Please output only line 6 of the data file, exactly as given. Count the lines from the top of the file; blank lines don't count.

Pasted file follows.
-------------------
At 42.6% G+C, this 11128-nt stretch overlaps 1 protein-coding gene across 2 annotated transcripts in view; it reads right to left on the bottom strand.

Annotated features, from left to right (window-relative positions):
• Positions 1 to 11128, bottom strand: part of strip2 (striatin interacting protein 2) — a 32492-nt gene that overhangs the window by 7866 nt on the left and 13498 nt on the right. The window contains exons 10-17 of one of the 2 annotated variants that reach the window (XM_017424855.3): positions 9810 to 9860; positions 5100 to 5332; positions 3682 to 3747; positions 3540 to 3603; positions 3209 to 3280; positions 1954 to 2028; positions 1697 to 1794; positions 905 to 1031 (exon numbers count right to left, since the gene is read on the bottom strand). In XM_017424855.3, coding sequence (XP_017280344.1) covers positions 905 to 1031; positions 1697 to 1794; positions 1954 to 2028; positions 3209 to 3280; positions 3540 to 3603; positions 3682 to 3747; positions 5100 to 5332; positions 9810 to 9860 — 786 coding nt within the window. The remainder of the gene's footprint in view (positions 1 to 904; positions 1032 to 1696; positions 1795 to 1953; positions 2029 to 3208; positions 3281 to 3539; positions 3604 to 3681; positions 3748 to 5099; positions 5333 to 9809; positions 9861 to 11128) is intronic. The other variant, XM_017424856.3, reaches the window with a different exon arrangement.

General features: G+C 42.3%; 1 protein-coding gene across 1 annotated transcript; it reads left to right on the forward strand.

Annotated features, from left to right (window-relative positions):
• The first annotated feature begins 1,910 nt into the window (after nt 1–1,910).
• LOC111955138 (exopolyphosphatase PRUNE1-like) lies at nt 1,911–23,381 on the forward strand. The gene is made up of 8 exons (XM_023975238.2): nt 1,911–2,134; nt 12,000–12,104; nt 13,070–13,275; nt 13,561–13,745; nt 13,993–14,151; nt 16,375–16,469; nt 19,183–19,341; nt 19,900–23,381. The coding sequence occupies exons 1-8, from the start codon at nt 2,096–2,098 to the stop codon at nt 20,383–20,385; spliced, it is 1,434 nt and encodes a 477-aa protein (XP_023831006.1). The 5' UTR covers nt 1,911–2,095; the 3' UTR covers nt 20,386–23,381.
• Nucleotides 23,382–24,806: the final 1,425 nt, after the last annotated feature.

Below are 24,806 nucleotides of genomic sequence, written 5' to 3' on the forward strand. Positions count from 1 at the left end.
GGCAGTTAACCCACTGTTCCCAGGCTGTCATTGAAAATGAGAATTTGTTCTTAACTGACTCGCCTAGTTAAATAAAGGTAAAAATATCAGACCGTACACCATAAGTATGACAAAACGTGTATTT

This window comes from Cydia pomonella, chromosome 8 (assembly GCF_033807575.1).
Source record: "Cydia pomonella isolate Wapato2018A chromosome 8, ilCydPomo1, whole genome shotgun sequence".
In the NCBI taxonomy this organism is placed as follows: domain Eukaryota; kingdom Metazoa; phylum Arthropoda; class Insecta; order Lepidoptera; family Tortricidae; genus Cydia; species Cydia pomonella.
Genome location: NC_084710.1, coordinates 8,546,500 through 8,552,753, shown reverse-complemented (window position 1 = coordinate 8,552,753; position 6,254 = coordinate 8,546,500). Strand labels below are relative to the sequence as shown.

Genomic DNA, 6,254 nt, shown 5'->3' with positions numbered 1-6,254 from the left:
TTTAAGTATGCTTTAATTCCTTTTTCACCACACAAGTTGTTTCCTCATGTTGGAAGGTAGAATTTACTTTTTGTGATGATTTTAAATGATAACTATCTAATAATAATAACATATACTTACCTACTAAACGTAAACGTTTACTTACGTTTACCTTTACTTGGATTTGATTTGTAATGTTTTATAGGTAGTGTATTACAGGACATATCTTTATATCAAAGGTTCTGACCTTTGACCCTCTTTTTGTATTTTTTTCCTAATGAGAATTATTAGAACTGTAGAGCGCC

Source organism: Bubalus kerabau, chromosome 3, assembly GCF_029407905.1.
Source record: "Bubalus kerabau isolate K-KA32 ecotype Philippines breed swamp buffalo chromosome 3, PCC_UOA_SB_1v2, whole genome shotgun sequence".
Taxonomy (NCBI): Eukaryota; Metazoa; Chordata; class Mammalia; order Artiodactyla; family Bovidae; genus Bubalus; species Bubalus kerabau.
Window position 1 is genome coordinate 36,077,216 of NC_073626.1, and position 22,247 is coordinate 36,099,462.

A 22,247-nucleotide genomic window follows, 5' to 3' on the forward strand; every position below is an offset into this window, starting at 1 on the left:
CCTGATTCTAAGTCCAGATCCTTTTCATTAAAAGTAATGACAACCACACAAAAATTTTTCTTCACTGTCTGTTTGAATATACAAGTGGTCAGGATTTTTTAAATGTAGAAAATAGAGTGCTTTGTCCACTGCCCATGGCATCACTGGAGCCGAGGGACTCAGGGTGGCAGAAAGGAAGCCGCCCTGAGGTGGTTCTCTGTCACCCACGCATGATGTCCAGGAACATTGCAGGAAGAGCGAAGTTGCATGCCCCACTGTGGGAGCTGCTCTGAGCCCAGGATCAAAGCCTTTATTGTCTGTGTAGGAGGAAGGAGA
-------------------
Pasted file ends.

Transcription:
• The first annotated feature begins 1,910 nt into the window (after nt 1–1,910).